TRENTON (–New Jersey Governor James McGreevey (D) signed a bill March 14 that made racial profiling by public officials, including police officers, a crime.

The new law creates the crime of “official deprivation” of civil rights, making it illegal for law enforcement officers to use race, color, religion, ethnicity, gender and age as a means to discriminate against individuals.

The penalties are up to five years in prison and $15,000 fine. If a profiled arrest ends in an assault or death, the officer will face stiffer penalties.


“The new law is definitely a step forward. Racial profiling has finally been outlawed, but we must take a wait-and-see attitude,” Lawrence Hamm, co-founder of the Newark-based Peoples Organization for Progress, told The Final Call. “The question on our minds is how would the law be implemented, and by whom.”

Rev. Reginald Jackson, executive director of the Black Ministers Council, told reporters, “The problem with local police is worse than it has ever been and has to be examined.”

Acting State’s Attorney General Peter Harvey agreed, saying, “I see profiling at the municipal level as a continuing problem.”

“The local police departments will use the threat of terrorism to continue to profile people of color,” Mr. Hamm stressed.

The state of New Jersey agreed in January 2003 to pay more than $775,000 to motorists who were victims of racial profiling to settle a lawsuit brought by the American Civil Liberties Union of New Jersey. That suit involved persons who said they were profiled because of their Middle Eastern looks.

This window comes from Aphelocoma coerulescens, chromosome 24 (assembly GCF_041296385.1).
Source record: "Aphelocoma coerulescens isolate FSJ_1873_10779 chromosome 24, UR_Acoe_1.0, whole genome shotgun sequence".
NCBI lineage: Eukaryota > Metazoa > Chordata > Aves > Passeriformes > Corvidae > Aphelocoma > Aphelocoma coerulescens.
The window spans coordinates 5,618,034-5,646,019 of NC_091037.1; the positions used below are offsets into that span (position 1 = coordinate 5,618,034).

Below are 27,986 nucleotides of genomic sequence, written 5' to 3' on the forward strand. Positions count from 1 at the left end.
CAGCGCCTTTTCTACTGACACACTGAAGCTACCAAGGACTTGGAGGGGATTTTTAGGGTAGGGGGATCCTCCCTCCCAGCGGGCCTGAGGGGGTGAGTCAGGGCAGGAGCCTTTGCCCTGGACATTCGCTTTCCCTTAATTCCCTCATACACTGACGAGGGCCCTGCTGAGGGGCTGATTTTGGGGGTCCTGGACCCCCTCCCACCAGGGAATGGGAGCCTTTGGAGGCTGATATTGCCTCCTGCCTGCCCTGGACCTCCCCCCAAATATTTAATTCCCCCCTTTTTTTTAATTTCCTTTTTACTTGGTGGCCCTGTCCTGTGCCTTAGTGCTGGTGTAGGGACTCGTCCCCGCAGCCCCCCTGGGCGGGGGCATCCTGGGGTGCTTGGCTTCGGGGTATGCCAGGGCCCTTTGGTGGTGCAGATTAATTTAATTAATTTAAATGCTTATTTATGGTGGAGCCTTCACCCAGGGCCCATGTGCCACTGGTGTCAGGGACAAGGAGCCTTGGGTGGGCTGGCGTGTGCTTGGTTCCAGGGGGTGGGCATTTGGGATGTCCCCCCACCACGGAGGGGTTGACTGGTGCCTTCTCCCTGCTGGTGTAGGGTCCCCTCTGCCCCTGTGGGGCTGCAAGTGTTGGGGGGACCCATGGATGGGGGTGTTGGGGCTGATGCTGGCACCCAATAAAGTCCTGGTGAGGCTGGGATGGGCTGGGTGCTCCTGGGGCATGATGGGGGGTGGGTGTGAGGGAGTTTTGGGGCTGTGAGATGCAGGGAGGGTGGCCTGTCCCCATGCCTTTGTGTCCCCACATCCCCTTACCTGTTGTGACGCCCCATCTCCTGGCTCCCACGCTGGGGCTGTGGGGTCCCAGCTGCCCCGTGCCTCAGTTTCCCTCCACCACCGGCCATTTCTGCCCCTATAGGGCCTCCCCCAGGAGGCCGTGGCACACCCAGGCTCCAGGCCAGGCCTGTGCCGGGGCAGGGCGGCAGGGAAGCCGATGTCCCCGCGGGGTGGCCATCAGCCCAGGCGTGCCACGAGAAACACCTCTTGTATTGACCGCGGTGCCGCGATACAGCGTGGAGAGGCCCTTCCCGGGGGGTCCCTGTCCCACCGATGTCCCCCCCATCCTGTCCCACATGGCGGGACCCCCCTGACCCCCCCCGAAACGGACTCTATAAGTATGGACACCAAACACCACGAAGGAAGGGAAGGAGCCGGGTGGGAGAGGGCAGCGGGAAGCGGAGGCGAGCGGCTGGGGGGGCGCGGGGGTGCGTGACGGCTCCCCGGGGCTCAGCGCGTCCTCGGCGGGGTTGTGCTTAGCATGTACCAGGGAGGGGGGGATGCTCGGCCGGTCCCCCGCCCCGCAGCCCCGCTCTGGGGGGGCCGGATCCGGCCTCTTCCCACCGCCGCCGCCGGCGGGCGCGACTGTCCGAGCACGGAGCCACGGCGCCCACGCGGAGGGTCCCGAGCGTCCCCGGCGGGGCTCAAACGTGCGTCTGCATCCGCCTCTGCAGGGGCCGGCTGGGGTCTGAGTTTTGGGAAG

The ACLU of Pennsylvania argued successfully for three Black motorists in 2002, settling for $250,000 in damages.

“In order to remove the stain of racial profiling, it is necessary for the state of New Jersey to compensate the victims and to insure that such practices do not occur in the future,” Deborah Jacobs, director of the NJACLU, said in a prepared statement.

Mr. Hamm said that over 200 officers from around the state demonstrated in Trenton two days before the bill was signed. The protestors said they were against making racial profiling a crime. Some officers even said they were confident a pending attorney general ruling clears them from possible prosecution, according to Mr. Hamm.

Police want to use racial and ethnic description when calling in stops as a way to clear themselves from being accused of profiling. Acting State’s Attorney Harvey would not comment on that issue. Chief Edward Pelini, president of the state Association of Chiefs of Police, declined to comment on allegations that local municipalities would continue to racially profile people.